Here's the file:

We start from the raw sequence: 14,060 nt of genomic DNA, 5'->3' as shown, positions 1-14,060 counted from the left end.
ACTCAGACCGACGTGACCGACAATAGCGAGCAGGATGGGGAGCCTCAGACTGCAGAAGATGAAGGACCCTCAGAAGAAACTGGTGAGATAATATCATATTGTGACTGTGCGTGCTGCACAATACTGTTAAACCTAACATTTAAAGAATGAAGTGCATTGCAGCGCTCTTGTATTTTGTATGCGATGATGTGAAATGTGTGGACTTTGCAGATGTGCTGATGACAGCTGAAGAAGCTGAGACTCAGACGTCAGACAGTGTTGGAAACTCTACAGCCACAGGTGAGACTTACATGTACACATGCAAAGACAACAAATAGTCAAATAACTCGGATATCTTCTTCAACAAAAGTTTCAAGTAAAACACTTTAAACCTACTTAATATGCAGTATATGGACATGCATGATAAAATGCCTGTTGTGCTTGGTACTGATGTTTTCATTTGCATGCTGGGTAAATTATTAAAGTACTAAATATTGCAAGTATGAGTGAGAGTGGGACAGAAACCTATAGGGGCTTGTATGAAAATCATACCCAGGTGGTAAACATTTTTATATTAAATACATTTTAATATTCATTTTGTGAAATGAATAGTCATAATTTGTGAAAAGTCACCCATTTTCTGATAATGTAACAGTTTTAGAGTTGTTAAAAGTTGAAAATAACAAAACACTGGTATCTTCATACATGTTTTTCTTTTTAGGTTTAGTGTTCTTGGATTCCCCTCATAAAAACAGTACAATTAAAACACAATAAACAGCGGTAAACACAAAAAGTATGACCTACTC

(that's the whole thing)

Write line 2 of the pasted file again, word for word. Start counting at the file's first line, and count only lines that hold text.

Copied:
ACTCAGACCGACGTGACCGACAATAGCGAGCAGGATGGGGAGCCTCAGACTGCAGAAGATGAAGGACCCTCAGAAGAAACTGGTGAGATAATATCATATTGTGACTGTGCGTGCTGCACAATACTGTTAAACCTAACATTTAAAGAATGAAGTGCATTGCAGCGCTCTTGTATTTTGTATGCGATGATGTGAAATGTGTGGACTTTGCAGATGTGCTGATGACAGCTGAAGAAGCTGAGACTCAGACGTCAGACAGTGTTGGAAACTCTACAGCCACAGGTGAGACTTACATGTACACATGCAAAGACAACAAATAGTCAAATAACTCGGATATCTTCTTCAACAAAAGTTTCAAGTAAAACACTTTAAACCTACTTAATATGCAGTATATGGACATGCATGATAAAATGCCTGTTGTGCTTGGTACTGATGTTTTCATTTGCATGCTGGGTAAATTATTAAAGTACTAAATATTGCAAGTATGAGTGAGAGTGGGACAGAAACCTATAGGGGCTTGTATGAAAATCATACCCAGGTGGTAAACATTTTTATATTAAATACATTTTAATATTCATTTTGTGAAATGAATAGTCATAATTTGTGAAAAGTCACCCATTTTCTGATAATGTAACAGTTTTAGAGTTGTTAAAAGTTGAAAATAACAAAACACTGGTATCTTCATACATGTTTTTCTTTTTAGGTTTAGTGTTCTTGGATTCCCCTCATAAAAACAGTACAATTAAAACACAATAAACAGCGGTAAACACAAAAAGTATGACCTACTC